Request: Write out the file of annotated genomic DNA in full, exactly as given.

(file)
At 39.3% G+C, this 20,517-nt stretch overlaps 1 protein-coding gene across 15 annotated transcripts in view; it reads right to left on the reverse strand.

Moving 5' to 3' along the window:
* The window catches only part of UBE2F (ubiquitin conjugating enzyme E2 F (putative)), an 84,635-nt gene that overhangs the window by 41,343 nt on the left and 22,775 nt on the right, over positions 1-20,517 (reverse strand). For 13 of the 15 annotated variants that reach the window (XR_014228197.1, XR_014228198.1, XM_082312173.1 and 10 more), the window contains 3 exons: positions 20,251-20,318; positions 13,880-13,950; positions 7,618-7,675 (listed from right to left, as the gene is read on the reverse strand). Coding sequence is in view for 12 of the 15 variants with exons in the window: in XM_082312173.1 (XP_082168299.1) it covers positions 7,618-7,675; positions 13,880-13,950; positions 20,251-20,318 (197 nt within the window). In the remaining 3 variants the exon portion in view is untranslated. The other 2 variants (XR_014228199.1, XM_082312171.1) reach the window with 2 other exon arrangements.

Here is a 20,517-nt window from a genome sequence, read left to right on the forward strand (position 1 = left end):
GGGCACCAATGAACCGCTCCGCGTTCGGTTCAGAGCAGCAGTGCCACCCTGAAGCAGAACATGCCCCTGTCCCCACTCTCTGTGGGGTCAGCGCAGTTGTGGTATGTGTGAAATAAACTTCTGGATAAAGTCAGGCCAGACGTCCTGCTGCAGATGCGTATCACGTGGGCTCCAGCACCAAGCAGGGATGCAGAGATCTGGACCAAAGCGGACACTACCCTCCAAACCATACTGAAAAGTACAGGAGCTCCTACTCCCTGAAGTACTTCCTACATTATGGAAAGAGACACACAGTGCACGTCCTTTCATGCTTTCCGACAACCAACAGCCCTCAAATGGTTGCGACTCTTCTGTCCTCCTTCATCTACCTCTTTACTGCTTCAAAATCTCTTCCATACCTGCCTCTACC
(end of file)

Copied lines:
At 39.3% G+C, this 20,517-nt stretch overlaps 1 protein-coding gene across 15 annotated transcripts in view; it reads right to left on the reverse strand.

Moving 5' to 3' along the window:
* The window catches only part of UBE2F (ubiquitin conjugating enzyme E2 F (putative)), an 84,635-nt gene that overhangs the window by 41,343 nt on the left and 22,775 nt on the right, over positions 1-20,517 (reverse strand). For 13 of the 15 annotated variants that reach the window (XR_014228197.1, XR_014228198.1, XM_082312173.1 and 10 more), the window contains 3 exons: positions 20,251-20,318; positions 13,880-13,950; positions 7,618-7,675 (listed from right to left, as the gene is read on the reverse strand). Coding sequence is in view for 12 of the 15 variants with exons in the window: in XM_082312173.1 (XP_082168299.1) it covers positions 7,618-7,675; positions 13,880-13,950; positions 20,251-20,318 (197 nt within the window). In the remaining 3 variants the exon portion in view is untranslated. The other 2 variants (XR_014228199.1, XM_082312171.1) reach the window with 2 other exon arrangements.

Here is a 20,517-nt window from a genome sequence, read left to right on the forward strand (position 1 = left end):
GGGCACCAATGAACCGCTCCGCGTTCGGTTCAGAGCAGCAGTGCCACCCTGAAGCAGAACATGCCCCTGTCCCCACTCTCTGTGGGGTCAGCGCAGTTGTGGTATGTGTGAAATAAACTTCTGGATAAAGTCAGGCCAGACGTCCTGCTGCAGATGCGTATCACGTGGGCTCCAGCACCAAGCAGGGATGCAGAGATCTGGACCAAAGCGGACACTACCCTCCAAACCATACTGAAAAGTACAGGAGCTCCTACTCCCTGAAGTACTTCCTACATTATGGAAAGAGACACACAGTGCACGTCCTTTCATGCTTTCCGACAACCAACAGCCCTCAAATGGTTGCGACTCTTCTGTCCTCCTTCATCTACCTCTTTACTGCTTCAAAATCTCTTCCATACCTGCCTCTACC